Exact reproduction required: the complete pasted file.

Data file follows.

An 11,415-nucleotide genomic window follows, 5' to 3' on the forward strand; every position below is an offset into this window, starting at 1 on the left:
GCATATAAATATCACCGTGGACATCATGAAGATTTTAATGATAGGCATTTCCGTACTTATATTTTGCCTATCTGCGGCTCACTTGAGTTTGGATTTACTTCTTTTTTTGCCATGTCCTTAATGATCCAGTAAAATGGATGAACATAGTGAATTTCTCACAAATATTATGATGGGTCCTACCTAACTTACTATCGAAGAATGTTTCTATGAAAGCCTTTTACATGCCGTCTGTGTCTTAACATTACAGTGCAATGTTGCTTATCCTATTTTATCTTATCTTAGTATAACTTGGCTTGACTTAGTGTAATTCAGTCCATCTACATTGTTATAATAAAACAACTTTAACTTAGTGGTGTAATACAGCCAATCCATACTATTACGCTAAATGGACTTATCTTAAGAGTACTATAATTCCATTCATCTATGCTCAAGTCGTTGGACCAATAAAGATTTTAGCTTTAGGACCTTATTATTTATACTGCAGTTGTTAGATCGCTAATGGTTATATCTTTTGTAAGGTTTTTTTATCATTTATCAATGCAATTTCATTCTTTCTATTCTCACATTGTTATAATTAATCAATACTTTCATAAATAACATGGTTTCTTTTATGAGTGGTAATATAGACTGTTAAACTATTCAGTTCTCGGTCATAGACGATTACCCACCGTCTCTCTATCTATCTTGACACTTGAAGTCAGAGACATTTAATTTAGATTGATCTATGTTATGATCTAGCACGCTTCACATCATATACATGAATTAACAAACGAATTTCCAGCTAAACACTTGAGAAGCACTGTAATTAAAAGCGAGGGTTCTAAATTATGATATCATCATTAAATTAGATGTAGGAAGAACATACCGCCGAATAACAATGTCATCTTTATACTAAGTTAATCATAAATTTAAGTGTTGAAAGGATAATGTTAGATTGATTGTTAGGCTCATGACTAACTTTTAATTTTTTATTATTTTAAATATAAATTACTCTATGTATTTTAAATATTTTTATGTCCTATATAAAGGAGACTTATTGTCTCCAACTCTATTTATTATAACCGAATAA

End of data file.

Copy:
An 11,415-nucleotide genomic window follows, 5' to 3' on the forward strand; every position below is an offset into this window, starting at 1 on the left:
GCATATAAATATCACCGTGGACATCATGAAGATTTTAATGATAGGCATTTCCGTACTTATATTTTGCCTATCTGCGGCTCACTTGAGTTTGGATTTACTTCTTTTTTTGCCATGTCCTTAATGATCCAGTAAAATGGATGAACATAGTGAATTTCTCACAAATATTATGATGGGTCCTACCTAACTTACTATCGAAGAATGTTTCTATGAAAGCCTTTTACATGCCGTCTGTGTCTTAACATTACAGTGCAATGTTGCTTATCCTATTTTATCTTATCTTAGTATAACTTGGCTTGACTTAGTGTAATTCAGTCCATCTACATTGTTATAATAAAACAACTTTAACTTAGTGGTGTAATACAGCCAATCCATACTATTACGCTAAATGGACTTATCTTAAGAGTACTATAATTCCATTCATCTATGCTCAAGTCGTTGGACCAATAAAGATTTTAGCTTTAGGACCTTATTATTTATACTGCAGTTGTTAGATCGCTAATGGTTATATCTTTTGTAAGGTTTTTTTATCATTTATCAATGCAATTTCATTCTTTCTATTCTCACATTGTTATAATTAATCAATACTTTCATAAATAACATGGTTTCTTTTATGAGTGGTAATATAGACTGTTAAACTATTCAGTTCTCGGTCATAGACGATTACCCACCGTCTCTCTATCTATCTTGACACTTGAAGTCAGAGACATTTAATTTAGATTGATCTATGTTATGATCTAGCACGCTTCACATCATATACATGAATTAACAAACGAATTTCCAGCTAAACACTTGAGAAGCACTGTAATTAAAAGCGAGGGTTCTAAATTATGATATCATCATTAAATTAGATGTAGGAAGAACATACCGCCGAATAACAATGTCATCTTTATACTAAGTTAATCATAAATTTAAGTGTTGAAAGGATAATGTTAGATTGATTGTTAGGCTCATGACTAACTTTTAATTTTTTATTATTTTAAATATAAATTACTCTATGTATTTTAAATATTTTTATGTCCTATATAAAGGAGACTTATTGTCTCCAACTCTATTTATTATAACCGAATAA